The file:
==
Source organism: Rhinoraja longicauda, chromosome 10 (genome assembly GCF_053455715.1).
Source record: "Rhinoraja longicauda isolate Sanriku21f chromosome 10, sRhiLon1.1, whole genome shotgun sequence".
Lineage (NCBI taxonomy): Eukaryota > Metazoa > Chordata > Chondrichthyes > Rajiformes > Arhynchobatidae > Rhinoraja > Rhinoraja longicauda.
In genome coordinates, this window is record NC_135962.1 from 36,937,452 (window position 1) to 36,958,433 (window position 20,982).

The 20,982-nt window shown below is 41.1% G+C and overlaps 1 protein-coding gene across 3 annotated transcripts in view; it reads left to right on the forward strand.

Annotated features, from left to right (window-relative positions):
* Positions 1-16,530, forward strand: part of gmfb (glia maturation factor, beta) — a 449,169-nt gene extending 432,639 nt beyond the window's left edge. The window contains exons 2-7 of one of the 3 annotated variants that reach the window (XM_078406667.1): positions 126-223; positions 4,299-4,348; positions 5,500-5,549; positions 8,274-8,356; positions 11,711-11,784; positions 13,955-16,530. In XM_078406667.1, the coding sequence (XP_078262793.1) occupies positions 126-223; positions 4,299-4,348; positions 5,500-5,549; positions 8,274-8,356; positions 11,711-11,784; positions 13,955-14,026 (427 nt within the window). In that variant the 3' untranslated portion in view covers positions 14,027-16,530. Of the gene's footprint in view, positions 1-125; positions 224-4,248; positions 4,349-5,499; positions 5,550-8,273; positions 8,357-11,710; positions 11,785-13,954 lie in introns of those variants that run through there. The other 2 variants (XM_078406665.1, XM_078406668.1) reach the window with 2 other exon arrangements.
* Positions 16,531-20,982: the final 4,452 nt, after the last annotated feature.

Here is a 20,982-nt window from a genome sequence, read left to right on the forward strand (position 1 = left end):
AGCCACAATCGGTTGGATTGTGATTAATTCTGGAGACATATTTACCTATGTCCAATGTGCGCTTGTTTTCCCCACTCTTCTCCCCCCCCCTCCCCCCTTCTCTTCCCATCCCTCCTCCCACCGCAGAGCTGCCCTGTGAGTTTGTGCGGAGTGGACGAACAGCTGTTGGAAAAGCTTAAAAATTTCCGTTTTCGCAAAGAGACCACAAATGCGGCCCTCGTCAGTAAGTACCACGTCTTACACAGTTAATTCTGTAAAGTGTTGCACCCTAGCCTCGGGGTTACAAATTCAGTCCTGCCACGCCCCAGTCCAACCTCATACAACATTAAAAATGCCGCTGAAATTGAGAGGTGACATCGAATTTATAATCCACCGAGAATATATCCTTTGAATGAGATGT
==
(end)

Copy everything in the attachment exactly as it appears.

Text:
Source organism: Rhinoraja longicauda, chromosome 10 (genome assembly GCF_053455715.1).
Source record: "Rhinoraja longicauda isolate Sanriku21f chromosome 10, sRhiLon1.1, whole genome shotgun sequence".
Lineage (NCBI taxonomy): Eukaryota > Metazoa > Chordata > Chondrichthyes > Rajiformes > Arhynchobatidae > Rhinoraja > Rhinoraja longicauda.
In genome coordinates, this window is record NC_135962.1 from 36,937,452 (window position 1) to 36,958,433 (window position 20,982).

The 20,982-nt window shown below is 41.1% G+C and overlaps 1 protein-coding gene across 3 annotated transcripts in view; it reads left to right on the forward strand.

Annotated features, from left to right (window-relative positions):
* Positions 1-16,530, forward strand: part of gmfb (glia maturation factor, beta) — a 449,169-nt gene extending 432,639 nt beyond the window's left edge. The window contains exons 2-7 of one of the 3 annotated variants that reach the window (XM_078406667.1): positions 126-223; positions 4,299-4,348; positions 5,500-5,549; positions 8,274-8,356; positions 11,711-11,784; positions 13,955-16,530. In XM_078406667.1, the coding sequence (XP_078262793.1) occupies positions 126-223; positions 4,299-4,348; positions 5,500-5,549; positions 8,274-8,356; positions 11,711-11,784; positions 13,955-14,026 (427 nt within the window). In that variant the 3' untranslated portion in view covers positions 14,027-16,530. Of the gene's footprint in view, positions 1-125; positions 224-4,248; positions 4,349-5,499; positions 5,550-8,273; positions 8,357-11,710; positions 11,785-13,954 lie in introns of those variants that run through there. The other 2 variants (XM_078406665.1, XM_078406668.1) reach the window with 2 other exon arrangements.
* Positions 16,531-20,982: the final 4,452 nt, after the last annotated feature.

Here is a 20,982-nt window from a genome sequence, read left to right on the forward strand (position 1 = left end):
AGCCACAATCGGTTGGATTGTGATTAATTCTGGAGACATATTTACCTATGTCCAATGTGCGCTTGTTTTCCCCACTCTTCTCCCCCCCCCTCCCCCCTTCTCTTCCCATCCCTCCTCCCACCGCAGAGCTGCCCTGTGAGTTTGTGCGGAGTGGACGAACAGCTGTTGGAAAAGCTTAAAAATTTCCGTTTTCGCAAAGAGACCACAAATGCGGCCCTCGTCAGTAAGTACCACGTCTTACACAGTTAATTCTGTAAAGTGTTGCACCCTAGCCTCGGGGTTACAAATTCAGTCCTGCCACGCCCCAGTCCAACCTCATACAACATTAAAAATGCCGCTGAAATTGAGAGGTGACATCGAATTTATAATCCACCGAGAATATATCCTTTGAATGAGATGT